Protecting yourself is not giving up

I medically withdrew days later. After seeing more and more blood in my stool, alongside crippling fatigue, I knew my Ulcerative Colitis (UC) was screaming for me to rest. I needed to protect myself from the additional harm that I was placing upon myself because I didn’t want to “give up”. 

Leaving a graduate school program made me re-evaluate my family motto of “Never Say Never”. Maybe I really couldn’t do anything I wanted and that I had limitations. I was crushed with the understanding I would never be in a profession that I thought I could excel in. I felt like a complete failure.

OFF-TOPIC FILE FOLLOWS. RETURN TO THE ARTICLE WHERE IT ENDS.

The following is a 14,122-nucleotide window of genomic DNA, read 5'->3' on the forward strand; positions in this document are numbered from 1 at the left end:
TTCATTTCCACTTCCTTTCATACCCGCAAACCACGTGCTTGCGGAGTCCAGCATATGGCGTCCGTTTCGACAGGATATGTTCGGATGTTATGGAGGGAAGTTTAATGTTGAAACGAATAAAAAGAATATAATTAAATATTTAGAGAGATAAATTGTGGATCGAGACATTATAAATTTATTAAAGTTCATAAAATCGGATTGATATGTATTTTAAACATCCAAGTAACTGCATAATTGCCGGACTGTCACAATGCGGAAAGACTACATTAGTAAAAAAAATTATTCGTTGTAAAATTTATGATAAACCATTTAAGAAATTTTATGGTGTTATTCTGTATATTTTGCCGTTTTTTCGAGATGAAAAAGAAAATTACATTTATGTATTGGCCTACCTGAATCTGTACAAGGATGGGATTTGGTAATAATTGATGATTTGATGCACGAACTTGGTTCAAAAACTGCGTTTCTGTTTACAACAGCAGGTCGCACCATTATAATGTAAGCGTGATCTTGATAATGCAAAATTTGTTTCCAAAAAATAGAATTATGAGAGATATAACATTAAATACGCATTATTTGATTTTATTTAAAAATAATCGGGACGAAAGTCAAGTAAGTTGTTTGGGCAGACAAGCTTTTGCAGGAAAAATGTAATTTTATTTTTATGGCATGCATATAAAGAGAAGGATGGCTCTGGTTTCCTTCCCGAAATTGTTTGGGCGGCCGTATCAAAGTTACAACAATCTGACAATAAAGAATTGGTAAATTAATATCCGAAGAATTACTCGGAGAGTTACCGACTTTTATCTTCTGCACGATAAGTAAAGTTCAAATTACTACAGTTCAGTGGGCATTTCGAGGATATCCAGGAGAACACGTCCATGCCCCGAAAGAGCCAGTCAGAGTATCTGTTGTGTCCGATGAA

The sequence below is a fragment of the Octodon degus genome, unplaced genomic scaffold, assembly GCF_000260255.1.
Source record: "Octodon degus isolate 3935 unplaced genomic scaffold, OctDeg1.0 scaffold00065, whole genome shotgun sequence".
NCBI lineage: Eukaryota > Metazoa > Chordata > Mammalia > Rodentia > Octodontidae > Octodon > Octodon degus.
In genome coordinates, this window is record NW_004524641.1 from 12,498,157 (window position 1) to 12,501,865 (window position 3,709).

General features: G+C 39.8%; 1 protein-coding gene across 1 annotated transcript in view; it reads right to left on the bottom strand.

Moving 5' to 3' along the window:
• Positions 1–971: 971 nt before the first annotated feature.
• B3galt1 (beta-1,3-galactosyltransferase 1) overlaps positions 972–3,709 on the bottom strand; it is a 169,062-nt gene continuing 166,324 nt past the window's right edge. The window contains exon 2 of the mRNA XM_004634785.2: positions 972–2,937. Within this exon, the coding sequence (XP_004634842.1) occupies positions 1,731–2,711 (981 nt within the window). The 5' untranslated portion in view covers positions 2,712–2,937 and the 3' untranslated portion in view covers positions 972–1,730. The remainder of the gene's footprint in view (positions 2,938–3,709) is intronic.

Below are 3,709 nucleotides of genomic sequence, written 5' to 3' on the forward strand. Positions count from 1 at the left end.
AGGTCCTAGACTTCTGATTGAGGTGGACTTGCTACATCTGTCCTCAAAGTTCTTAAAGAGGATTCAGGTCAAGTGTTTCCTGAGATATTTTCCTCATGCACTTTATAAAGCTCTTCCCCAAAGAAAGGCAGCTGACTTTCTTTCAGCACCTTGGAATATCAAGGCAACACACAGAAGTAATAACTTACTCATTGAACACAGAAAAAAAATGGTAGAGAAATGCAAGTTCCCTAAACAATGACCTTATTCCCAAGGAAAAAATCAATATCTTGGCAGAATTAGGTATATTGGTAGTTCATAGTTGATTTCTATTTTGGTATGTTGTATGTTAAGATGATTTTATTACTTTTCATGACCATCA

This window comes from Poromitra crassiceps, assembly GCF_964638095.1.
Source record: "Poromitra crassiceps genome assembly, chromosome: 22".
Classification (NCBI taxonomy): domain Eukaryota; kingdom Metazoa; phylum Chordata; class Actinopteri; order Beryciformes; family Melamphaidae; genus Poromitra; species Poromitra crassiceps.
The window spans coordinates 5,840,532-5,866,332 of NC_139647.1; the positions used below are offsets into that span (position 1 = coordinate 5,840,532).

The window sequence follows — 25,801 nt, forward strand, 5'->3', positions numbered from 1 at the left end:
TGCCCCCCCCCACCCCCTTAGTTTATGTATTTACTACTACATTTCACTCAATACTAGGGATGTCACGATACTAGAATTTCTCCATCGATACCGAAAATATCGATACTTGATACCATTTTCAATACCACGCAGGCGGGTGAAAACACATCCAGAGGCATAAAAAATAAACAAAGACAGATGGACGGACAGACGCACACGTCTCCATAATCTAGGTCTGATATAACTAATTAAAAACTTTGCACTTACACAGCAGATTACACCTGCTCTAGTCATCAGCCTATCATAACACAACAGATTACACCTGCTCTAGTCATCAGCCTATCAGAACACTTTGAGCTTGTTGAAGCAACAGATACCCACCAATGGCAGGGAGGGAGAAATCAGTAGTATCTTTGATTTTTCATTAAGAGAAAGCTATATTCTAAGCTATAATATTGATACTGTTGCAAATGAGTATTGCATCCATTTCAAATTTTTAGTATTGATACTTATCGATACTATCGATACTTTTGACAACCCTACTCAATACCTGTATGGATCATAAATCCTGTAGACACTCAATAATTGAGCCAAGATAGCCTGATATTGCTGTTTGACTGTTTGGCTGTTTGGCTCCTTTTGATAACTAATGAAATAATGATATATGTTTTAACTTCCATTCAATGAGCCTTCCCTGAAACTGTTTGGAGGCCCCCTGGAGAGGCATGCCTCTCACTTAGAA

I spiraled into the darkest time of my young life. I was in an UC flare for about two years and bedridden for most of that time. Medications stopped working, then my other medical options started running out. Quitting to me, felt like getting a colectomy to remove my diseased colon. I already felt like such a loser as a sick person in a flare, I needed to be strong and push through until more options presented themselves to me. It felt like my autoimmune disease was telling me that in all honesty, I had to say the word “never” a few more times than planned.